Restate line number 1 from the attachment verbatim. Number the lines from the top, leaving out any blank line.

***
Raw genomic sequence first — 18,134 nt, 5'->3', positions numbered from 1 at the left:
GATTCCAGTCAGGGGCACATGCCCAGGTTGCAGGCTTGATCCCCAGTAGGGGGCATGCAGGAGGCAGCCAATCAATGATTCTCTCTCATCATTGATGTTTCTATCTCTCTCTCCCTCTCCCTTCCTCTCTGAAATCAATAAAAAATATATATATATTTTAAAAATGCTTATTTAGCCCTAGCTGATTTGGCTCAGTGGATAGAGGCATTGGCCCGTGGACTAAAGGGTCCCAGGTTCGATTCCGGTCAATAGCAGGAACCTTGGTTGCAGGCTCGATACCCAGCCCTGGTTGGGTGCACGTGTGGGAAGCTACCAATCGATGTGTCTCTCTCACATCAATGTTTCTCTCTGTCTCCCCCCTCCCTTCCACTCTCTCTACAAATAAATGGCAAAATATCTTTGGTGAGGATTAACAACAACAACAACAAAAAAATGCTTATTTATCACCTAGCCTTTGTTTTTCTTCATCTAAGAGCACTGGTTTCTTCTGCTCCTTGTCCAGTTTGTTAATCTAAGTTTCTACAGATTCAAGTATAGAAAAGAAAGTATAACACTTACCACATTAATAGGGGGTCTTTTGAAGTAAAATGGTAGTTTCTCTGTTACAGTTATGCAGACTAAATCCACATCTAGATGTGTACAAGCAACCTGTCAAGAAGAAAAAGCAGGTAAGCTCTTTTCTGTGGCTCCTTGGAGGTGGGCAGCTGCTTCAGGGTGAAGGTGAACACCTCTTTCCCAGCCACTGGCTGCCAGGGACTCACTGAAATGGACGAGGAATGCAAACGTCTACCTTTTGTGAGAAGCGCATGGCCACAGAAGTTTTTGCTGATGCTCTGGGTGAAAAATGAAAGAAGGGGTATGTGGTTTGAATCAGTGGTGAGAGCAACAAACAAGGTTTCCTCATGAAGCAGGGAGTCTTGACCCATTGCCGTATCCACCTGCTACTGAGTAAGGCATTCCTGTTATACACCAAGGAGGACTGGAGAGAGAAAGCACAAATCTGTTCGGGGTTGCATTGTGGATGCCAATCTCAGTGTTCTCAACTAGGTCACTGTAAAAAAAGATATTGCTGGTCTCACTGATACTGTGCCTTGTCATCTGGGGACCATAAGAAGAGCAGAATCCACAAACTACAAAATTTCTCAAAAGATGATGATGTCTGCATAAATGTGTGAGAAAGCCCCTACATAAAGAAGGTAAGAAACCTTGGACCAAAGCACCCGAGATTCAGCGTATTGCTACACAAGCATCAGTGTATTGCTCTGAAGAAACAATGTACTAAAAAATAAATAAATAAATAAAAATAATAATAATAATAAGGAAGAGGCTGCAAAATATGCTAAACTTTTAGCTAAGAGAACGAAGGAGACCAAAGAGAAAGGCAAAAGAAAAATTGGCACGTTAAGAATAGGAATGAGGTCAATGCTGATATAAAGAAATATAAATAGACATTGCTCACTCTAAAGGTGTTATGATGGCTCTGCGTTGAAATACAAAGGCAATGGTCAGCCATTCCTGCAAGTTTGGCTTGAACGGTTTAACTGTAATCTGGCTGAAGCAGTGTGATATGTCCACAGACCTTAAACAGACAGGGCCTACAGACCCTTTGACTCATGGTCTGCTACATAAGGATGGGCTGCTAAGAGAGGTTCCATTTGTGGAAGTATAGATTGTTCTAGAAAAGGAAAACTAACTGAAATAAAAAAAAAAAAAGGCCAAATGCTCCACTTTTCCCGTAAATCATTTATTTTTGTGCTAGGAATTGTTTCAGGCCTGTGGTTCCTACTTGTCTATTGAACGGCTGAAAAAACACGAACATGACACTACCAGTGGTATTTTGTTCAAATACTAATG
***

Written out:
Raw genomic sequence first — 18,134 nt, 5'->3', positions numbered from 1 at the left: